A pastor at a church my wife and I attended years ago gave a great sermon about “joy”. He compared “true joy” to just being “happy,” especially in the context of how the word “happiness” is commonly defined these days. I couldn’t do his comparison justice in a few lines but I have to tell you that his sermon spoke to me in a powerful way that has stayed with me for all these years. The direct answer to your question, though, is that my life lesson is about trying to stay on my own path toward true joy and awareness; being always conscious and careful about who (or what) it is that I serve.
Your move is not only a big chance for you but for family as well. I know that you and your wife Brittany have two small children. What do you think the effect of this move will be on your family and why?
Kids are resilient and that has certainly proven to be true for my two young children in the short time since we’ve been back in Montana. Trent and Ivey instantly adapted happily to their new life here. I marvel at that gift: I grew up with a single mom and never lived in the same place for more than four years while growing up. My wife is just the opposite: Brittany is a fourth-generation Montanan who was raised on a Montana ranch her whole life, so we bring very different perspectives from our respective upbringings. In many ways, Bermuda was an easier place for me to live given my upbringing. Bermuda is a transient place by nature. During the years I lived there, people seem to be constantly moving on and off the Island. But here’s where it’s really different: when one leaves Bermuda it’s not like leaving a neighborhood you can later go back and visit, and where everything has stayed the same — except for your departure. As I think about it, life in Bermuda is more like a point-in-time: defined by one’s friends that happen to have stopped in Bermuda on their career journey at the same time you stopped there on yours. We developed great friendships in Bermuda, and many of them will stay lifelong friends –wherever in the world we – or they — are. I have no doubt, though, that when we next visit Bermuda, it will feel like a very different place.
Bermuda has changed significantly since you first arrived there in 2002. What were the biggest changes during your time there, and what changes do you see in the years ahead?
In my opinion the biggest change to Bermuda between 2002 and 2012 has created its biggest challenge going forward. In 2002 the Island began struggling to keep up with and manage the infrastructure strain created when significant amounts of capital and guest workers flooded the Island during the post-9/11 hard market. Over the next several years, Bermuda expanded its infrastructure it relied more heavily on various elements of that outside capital to fund and support that growth, and it became more dependent on the expectation of permanent outside capital. But, alas, economists tell us that capital moves where it can be deployed most efficiently (and where it feels most welcome), and other offshore jurisdictions have made a compelling case for several companies to move their base of operations away from Bermuda in recent years. I expect that trend to continue in the future. So Bermuda has some real challenges these days, some visible to the visitor and/or macro economist, but others more subtle while equally important. All of these challenges will need to be addressed in the years ahead by the Bermudian government in conjunction with the sources of outside capital. The ability to address these challenges head-on will make a tremendous difference to Bermudians and ex-pats alike — all who call the Island home.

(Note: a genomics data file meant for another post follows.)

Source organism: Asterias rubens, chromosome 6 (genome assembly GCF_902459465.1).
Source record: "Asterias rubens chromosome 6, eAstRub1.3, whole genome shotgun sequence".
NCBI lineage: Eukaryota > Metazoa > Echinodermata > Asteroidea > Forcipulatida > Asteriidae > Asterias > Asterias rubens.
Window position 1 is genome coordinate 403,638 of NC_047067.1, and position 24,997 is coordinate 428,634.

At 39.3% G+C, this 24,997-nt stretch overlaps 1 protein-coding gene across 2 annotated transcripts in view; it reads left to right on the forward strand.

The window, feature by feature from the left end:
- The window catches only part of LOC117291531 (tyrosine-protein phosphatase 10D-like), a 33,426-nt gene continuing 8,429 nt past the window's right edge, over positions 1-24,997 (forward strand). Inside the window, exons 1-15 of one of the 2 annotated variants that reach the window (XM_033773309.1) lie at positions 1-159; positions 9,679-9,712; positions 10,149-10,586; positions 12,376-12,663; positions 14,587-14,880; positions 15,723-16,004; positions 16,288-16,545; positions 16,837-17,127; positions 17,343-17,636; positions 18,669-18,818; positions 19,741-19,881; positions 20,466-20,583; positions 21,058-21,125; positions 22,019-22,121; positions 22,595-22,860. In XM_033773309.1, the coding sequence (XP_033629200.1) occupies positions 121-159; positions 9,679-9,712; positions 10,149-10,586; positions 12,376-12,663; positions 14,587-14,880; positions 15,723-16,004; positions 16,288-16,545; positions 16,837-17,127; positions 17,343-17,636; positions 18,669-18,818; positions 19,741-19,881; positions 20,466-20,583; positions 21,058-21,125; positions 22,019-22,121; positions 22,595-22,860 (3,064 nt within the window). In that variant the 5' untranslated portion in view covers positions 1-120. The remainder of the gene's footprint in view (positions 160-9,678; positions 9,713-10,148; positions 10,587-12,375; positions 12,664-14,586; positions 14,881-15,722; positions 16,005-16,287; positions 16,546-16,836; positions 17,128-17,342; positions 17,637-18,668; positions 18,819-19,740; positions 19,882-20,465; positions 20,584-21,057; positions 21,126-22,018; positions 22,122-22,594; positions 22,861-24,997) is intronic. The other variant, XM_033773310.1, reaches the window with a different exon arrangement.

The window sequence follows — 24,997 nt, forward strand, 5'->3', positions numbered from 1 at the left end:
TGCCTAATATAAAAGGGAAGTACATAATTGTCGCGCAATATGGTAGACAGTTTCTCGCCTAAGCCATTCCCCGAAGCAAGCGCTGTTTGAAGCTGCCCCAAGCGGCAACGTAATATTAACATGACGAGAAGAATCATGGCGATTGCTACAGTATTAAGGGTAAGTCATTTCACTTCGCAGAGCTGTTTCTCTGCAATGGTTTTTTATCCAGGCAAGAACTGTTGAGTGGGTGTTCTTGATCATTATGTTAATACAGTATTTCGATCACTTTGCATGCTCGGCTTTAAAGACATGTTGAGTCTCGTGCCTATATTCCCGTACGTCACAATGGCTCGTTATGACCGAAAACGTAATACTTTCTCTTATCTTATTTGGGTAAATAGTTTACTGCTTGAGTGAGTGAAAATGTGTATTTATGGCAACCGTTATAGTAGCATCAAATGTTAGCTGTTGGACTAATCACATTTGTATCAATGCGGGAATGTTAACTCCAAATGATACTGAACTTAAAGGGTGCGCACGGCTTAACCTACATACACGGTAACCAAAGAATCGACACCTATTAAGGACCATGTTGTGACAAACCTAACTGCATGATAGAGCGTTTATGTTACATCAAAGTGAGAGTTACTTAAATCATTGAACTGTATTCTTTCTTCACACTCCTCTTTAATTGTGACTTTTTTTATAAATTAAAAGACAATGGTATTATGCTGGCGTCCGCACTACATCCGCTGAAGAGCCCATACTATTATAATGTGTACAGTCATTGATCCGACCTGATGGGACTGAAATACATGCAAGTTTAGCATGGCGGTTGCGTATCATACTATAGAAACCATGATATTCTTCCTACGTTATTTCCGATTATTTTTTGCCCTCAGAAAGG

What advice would you give to others in our industry who are thinking about taking a position with an insurer, reinsurer or broker in Bermuda?
Bermuda can add a fantastic dimension to an insurance career. It’s one of very few places where large company professionals rotate through regularly, and where those professionals are much more accessible and visible – especially in comparison to New York or other insurance markets. I strongly believe that two of the most important ingredients for success in our industry are technical competency and relationships: these are what comprise your personal brand. Both can be achieved to greater career success over time in Bermuda. By the same token, notwithstanding its tropical appeal, Bermuda is not a place where insurance professionals can kick back and relax. It’s a small marketplace where everyone knows everyone else. So it’s critically important to work at and maintain a strong work ethic, a reputation for integrity, and strong professional relationships if one wants to make the most of a Bermuda work experience.